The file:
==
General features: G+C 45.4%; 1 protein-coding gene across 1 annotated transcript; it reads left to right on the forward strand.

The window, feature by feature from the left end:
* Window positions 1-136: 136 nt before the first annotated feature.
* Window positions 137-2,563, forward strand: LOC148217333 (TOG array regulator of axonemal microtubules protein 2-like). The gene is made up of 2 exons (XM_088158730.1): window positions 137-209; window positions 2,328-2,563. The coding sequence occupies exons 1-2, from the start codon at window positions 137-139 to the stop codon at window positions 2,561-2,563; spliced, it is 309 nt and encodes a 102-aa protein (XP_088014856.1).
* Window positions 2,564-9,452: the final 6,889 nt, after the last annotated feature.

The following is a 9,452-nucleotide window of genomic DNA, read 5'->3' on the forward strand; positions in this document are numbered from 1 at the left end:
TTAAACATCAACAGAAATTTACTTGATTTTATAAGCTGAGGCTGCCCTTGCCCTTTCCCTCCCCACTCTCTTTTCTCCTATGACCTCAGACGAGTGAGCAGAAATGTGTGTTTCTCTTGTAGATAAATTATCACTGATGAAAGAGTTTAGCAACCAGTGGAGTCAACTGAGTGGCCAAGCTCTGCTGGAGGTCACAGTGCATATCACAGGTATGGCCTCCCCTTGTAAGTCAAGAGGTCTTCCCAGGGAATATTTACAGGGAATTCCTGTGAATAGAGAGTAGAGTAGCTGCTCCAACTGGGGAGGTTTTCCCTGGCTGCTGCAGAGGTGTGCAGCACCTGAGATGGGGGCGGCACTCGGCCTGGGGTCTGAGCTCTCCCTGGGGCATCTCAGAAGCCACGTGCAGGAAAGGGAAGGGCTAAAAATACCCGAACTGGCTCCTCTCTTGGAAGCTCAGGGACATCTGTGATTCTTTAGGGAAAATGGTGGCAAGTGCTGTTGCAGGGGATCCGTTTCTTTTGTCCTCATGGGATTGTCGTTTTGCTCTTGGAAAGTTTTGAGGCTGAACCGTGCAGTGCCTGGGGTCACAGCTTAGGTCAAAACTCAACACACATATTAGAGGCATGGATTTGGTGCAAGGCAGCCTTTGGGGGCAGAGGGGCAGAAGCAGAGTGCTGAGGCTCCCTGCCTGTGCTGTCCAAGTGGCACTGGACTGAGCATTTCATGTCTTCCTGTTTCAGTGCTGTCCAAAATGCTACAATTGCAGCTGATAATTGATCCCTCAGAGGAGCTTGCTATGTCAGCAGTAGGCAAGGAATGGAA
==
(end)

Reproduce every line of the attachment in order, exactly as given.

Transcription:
General features: G+C 45.4%; 1 protein-coding gene across 1 annotated transcript; it reads left to right on the forward strand.

The window, feature by feature from the left end:
* Window positions 1-136: 136 nt before the first annotated feature.
* Window positions 137-2,563, forward strand: LOC148217333 (TOG array regulator of axonemal microtubules protein 2-like). The gene is made up of 2 exons (XM_088158730.1): window positions 137-209; window positions 2,328-2,563. The coding sequence occupies exons 1-2, from the start codon at window positions 137-139 to the stop codon at window positions 2,561-2,563; spliced, it is 309 nt and encodes a 102-aa protein (XP_088014856.1).
* Window positions 2,564-9,452: the final 6,889 nt, after the last annotated feature.

The following is a 9,452-nucleotide window of genomic DNA, read 5'->3' on the forward strand; positions in this document are numbered from 1 at the left end:
TTAAACATCAACAGAAATTTACTTGATTTTATAAGCTGAGGCTGCCCTTGCCCTTTCCCTCCCCACTCTCTTTTCTCCTATGACCTCAGACGAGTGAGCAGAAATGTGTGTTTCTCTTGTAGATAAATTATCACTGATGAAAGAGTTTAGCAACCAGTGGAGTCAACTGAGTGGCCAAGCTCTGCTGGAGGTCACAGTGCATATCACAGGTATGGCCTCCCCTTGTAAGTCAAGAGGTCTTCCCAGGGAATATTTACAGGGAATTCCTGTGAATAGAGAGTAGAGTAGCTGCTCCAACTGGGGAGGTTTTCCCTGGCTGCTGCAGAGGTGTGCAGCACCTGAGATGGGGGCGGCACTCGGCCTGGGGTCTGAGCTCTCCCTGGGGCATCTCAGAAGCCACGTGCAGGAAAGGGAAGGGCTAAAAATACCCGAACTGGCTCCTCTCTTGGAAGCTCAGGGACATCTGTGATTCTTTAGGGAAAATGGTGGCAAGTGCTGTTGCAGGGGATCCGTTTCTTTTGTCCTCATGGGATTGTCGTTTTGCTCTTGGAAAGTTTTGAGGCTGAACCGTGCAGTGCCTGGGGTCACAGCTTAGGTCAAAACTCAACACACATATTAGAGGCATGGATTTGGTGCAAGGCAGCCTTTGGGGGCAGAGGGGCAGAAGCAGAGTGCTGAGGCTCCCTGCCTGTGCTGTCCAAGTGGCACTGGACTGAGCATTTCATGTCTTCCTGTTTCAGTGCTGTCCAAAATGCTACAATTGCAGCTGATAATTGATCCCTCAGAGGAGCTTGCTATGTCAGCAGTAGGCAAGGAATGGAA